SATA is a communications protocol and there is some overhead involved so you can't just divide by 8 in order to get the speeds. The actual peak burst speed of SATA I is almost exactly 150MBytes/sec (where 1MByte/sec = 1,000,000 Bytes/sec). Similarly SATA II is 300MByte/sec and SATA III is 600MByte/sec.

    See: http://en.wikipedia.org/wiki/Sata


    The overhead is due to the 8b/10b encoding, so you can actually just divide by 10 for the effective transfer rate. SATA 3.0Gbit can transfer 300 megabits per second.
  9. So here Gb/s really is Megabit per second or megabytes?

    Either way, can the transfer rate really reach 300 megabits?
  10. A SATA Rev. 2 connection can transfer 300,000,000 bytes per second, but mechanical hard drives can't actually accept or deliver data that quickly for a sustained period.
  11. sminlal said:
    SATA is a communications protocol and there is some overhead involved so you can't just divide by 8 in order to get the speeds. The actual peak burst speed of SATA I is almost exactly 150MBytes/sec (where 1MByte/sec = 1,000,000 Bytes/sec). Similarly SATA II is 300MByte/sec and SATA III is 600MByte/sec.

    See: http://en.wikipedia.org/wiki/Sata


    Of course, that's a given, just throwing the the theoretical maxes.
  12. Wow you all have some great answers. Though, I have another question, does this mean that 3.0 is inherently faster than 6.0. I assume this would depend on the motherboard as well.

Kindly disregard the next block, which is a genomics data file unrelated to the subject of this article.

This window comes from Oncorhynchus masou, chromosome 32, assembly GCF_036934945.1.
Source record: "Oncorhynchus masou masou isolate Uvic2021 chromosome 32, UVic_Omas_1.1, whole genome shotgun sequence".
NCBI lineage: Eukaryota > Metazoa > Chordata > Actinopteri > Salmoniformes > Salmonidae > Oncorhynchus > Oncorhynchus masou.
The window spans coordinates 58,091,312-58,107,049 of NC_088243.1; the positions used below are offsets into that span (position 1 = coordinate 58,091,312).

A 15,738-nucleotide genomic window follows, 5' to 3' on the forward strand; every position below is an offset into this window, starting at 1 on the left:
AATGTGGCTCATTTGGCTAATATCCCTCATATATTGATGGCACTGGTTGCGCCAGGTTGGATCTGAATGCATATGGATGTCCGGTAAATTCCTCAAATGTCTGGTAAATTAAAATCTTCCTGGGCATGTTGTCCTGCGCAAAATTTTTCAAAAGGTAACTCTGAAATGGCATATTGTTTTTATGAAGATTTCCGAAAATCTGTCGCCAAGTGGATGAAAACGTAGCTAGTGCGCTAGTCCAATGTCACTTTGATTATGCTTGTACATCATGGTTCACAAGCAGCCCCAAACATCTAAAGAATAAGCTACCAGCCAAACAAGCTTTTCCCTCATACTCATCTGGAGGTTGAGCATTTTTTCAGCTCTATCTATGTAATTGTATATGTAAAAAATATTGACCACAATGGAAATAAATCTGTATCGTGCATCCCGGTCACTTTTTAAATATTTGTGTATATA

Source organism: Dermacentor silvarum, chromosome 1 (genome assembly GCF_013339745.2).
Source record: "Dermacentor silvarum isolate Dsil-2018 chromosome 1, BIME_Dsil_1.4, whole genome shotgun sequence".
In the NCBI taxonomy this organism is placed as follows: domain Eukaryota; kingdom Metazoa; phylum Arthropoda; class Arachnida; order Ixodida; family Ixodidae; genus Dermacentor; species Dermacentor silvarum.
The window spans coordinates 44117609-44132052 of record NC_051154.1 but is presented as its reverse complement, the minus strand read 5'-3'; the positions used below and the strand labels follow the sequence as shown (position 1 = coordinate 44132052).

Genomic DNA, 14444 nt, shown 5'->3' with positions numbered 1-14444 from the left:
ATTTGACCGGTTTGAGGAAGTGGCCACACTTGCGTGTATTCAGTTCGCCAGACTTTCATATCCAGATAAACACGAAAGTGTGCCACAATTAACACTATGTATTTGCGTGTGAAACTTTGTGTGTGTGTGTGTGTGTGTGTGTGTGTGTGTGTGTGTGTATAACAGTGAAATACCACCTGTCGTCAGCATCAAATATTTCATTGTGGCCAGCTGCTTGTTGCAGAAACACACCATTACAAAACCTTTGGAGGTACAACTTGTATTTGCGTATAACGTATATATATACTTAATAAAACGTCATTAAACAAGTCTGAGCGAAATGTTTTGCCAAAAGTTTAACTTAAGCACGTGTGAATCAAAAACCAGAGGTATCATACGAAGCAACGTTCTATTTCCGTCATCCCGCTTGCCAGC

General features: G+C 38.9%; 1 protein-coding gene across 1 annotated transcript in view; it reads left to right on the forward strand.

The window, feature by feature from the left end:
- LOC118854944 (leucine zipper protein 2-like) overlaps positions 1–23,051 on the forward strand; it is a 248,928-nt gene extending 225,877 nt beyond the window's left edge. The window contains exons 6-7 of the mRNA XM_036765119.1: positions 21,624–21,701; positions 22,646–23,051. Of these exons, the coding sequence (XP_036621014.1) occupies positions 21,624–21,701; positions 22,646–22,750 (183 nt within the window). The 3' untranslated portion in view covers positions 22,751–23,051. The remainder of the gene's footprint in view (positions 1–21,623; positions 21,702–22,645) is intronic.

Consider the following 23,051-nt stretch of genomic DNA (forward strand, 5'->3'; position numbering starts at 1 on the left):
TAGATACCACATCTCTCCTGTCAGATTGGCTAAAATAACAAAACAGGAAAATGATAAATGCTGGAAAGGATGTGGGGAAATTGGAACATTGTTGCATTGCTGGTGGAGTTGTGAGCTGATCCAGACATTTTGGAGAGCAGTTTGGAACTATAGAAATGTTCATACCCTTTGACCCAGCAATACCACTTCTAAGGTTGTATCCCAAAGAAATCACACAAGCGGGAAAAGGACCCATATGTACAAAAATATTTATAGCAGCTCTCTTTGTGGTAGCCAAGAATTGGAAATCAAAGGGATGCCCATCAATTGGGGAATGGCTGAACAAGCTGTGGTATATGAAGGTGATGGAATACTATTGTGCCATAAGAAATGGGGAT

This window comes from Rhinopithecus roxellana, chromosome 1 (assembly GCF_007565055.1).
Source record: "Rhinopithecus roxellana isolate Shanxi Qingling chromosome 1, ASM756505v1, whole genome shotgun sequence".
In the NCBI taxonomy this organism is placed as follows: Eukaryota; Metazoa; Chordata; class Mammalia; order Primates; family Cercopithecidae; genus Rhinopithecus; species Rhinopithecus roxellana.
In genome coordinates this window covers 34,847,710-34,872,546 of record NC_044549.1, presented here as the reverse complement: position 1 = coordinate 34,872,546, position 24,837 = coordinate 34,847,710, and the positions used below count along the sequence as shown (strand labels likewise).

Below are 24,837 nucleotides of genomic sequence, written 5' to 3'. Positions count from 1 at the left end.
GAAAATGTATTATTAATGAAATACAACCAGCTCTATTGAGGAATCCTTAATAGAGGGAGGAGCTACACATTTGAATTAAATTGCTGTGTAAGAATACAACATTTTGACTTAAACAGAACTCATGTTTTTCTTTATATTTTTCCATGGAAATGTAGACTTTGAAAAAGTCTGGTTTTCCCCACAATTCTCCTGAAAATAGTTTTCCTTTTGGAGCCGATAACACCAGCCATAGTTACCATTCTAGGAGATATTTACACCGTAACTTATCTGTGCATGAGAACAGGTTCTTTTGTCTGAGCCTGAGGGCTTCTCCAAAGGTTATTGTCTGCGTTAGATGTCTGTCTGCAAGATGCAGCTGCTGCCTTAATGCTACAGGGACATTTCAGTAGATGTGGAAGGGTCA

13. Both SATA Rev. 2 (300MByte/sec) and SATA Rev. 3 (600MByte/sec) will basically perform the same if the device itself has a maximum transfer rate less than about 300MByte/sec.

    There may be differences in the chipsets or adapter cards, though. For example if you have a 2-port SATA Rev. 3 adapter card that connects via a PCIe 1X connector, the PCI connection is a potential bottleneck because it can't handle the full data rate from both SATA ports. But it would only be an issue if you have two devices connected to the ports which actually have an aggregate data rate faster then a single PCIe lane.
  14. No, the real issue is I purchased a HD and I found that I can get one cheaper so I can return it and get the other one. The only difference is that the one I currently have supposedly has a 6.0. The ones I would replace it with would be 3.0. I would be connecting the SATA as normal so it should all be fine in that respect.

    Hope I am explaining that correctly.
  15. To state it one more time:

    There's no difference in performance between a 6Gbit/sec hard drive and a 3GBit/sec hard drive if the data coming off of the platters doesn't exceed 3GBit/sec.

    To the best of my knowledge there are no consumer hard drives made today that have transfer rates faster than 3GBit/sec. The fastest 2TB 7200RPM drives today only achieve a sustained transfer rate of around 140-150MByte/sec (less than 1.5Gbit/sec).

    Any difference in performance between 3GBit/sec and 6GBit/sec hard drives is due to differences in the drives themselves, not due to the SATA connection. Make your choice based on the actual specifications of the drives, not what type of connection they have.